Archaeologists Find Evidence of 14,000 Year-Old Burial Rituals
A new study published in the Proceedings of the National Academy of Sciences reports on a discovery revealing 14,000-year-old burial rituals conducted by one of the earliest human cultures living in fixed settlements in what is now Israel.
Nearly 50 years ago, archaeologists uncovered the first true gravesites in the world in Raqefet Cave in Mount Carmel, Israel. However, a more thorough excavation was recently carried out which revealed four burial sites containing a total of 29 skeletons, which contained impressions from plant stems and flowers, including mint, sage and other aromatic plants. The research team concluded that the flowers were placed in the grave before the bodies were buried there between 13,700 and 11,700 years ago.
The new find "is the oldest example of putting flowers and fresh plants in the grave before burying the dead," said study co-author Dani Nadel, an archaeologist at the University of Haifa in Israel.
The people who made the tombs were part of a Natufian culture that flourished in the Near East beginning about 15,000 years ago. They were the first people who transitioned from a nomadic, hunter-gathering lifestyle to a more sedentary one. They formed fixed settlements, built heavy furniture, domesticated the wolf, and began to experiment with domesticating wheat and barley. Soon after, humans evolved the first villages, developed agriculture and went on to develop some of the first empires in the world. It is also believed that the Natufian communities are the ancestors of the builders of the first Neolithic settlements of the region, which may have been the earliest in the world.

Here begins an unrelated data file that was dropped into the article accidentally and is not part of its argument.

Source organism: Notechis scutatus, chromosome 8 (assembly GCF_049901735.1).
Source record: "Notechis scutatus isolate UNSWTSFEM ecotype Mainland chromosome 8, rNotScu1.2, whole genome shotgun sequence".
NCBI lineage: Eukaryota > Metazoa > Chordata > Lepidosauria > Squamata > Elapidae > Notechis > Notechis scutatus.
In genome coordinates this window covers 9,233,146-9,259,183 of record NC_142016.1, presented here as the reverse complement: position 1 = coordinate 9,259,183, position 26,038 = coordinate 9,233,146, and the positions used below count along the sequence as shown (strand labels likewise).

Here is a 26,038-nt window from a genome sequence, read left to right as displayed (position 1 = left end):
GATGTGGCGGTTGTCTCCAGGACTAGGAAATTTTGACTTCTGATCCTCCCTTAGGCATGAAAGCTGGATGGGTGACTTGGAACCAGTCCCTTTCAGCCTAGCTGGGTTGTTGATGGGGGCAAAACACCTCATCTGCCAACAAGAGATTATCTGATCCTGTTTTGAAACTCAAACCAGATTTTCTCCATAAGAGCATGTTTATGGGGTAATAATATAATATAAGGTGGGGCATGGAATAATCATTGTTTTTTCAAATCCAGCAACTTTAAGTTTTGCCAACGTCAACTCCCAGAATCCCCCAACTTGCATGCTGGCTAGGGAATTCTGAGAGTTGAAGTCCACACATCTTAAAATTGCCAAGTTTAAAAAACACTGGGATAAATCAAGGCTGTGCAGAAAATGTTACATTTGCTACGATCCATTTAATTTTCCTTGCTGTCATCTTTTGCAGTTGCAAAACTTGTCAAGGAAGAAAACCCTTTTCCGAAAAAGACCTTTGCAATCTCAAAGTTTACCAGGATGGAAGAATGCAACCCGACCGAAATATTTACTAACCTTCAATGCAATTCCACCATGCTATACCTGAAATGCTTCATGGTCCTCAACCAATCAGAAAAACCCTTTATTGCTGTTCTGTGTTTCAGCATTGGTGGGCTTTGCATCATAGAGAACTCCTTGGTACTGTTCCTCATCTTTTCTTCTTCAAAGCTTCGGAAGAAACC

A lot is still unknown about the Natufians and how they came to develop such a sophisticated culture.
Further research continues to try to uncover who the skeletons belonged to, what type of people they were and why the graves were decorated with flowers.